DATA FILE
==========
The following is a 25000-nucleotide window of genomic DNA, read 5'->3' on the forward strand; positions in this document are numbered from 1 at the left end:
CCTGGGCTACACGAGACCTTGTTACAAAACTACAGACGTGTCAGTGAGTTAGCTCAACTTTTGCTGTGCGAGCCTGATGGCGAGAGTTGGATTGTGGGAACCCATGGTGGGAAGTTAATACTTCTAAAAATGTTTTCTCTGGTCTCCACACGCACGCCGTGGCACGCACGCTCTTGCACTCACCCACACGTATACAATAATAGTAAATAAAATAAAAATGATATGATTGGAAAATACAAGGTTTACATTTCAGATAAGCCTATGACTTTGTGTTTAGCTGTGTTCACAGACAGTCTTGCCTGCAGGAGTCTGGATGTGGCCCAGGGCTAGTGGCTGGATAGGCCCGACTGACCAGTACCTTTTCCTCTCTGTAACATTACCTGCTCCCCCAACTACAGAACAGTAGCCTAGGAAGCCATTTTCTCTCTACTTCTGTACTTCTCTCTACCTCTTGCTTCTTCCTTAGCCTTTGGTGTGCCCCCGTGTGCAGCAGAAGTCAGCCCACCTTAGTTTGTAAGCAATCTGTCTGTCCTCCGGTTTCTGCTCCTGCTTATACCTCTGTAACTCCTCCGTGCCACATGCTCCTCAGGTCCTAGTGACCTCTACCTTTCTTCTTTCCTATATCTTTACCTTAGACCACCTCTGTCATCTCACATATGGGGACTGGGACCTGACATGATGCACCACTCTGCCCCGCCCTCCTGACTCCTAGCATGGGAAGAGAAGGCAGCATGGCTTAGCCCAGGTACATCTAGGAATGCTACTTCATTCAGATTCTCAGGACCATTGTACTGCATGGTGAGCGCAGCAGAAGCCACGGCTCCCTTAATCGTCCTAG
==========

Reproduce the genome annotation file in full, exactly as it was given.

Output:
The following is a 25000-nucleotide window of genomic DNA, read 5'->3' on the forward strand; positions in this document are numbered from 1 at the left end:
CCTGGGCTACACGAGACCTTGTTACAAAACTACAGACGTGTCAGTGAGTTAGCTCAACTTTTGCTGTGCGAGCCTGATGGCGAGAGTTGGATTGTGGGAACCCATGGTGGGAAGTTAATACTTCTAAAAATGTTTTCTCTGGTCTCCACACGCACGCCGTGGCACGCACGCTCTTGCACTCACCCACACGTATACAATAATAGTAAATAAAATAAAAATGATATGATTGGAAAATACAAGGTTTACATTTCAGATAAGCCTATGACTTTGTGTTTAGCTGTGTTCACAGACAGTCTTGCCTGCAGGAGTCTGGATGTGGCCCAGGGCTAGTGGCTGGATAGGCCCGACTGACCAGTACCTTTTCCTCTCTGTAACATTACCTGCTCCCCCAACTACAGAACAGTAGCCTAGGAAGCCATTTTCTCTCTACTTCTGTACTTCTCTCTACCTCTTGCTTCTTCCTTAGCCTTTGGTGTGCCCCCGTGTGCAGCAGAAGTCAGCCCACCTTAGTTTGTAAGCAATCTGTCTGTCCTCCGGTTTCTGCTCCTGCTTATACCTCTGTAACTCCTCCGTGCCACATGCTCCTCAGGTCCTAGTGACCTCTACCTTTCTTCTTTCCTATATCTTTACCTTAGACCACCTCTGTCATCTCACATATGGGGACTGGGACCTGACATGATGCACCACTCTGCCCCGCCCTCCTGACTCCTAGCATGGGAAGAGAAGGCAGCATGGCTTAGCCCAGGTACATCTAGGAATGCTACTTCATTCAGATTCTCAGGACCATTGTACTGCATGGTGAGCGCAGCAGAAGCCACGGCTCCCTTAATCGTCCTAG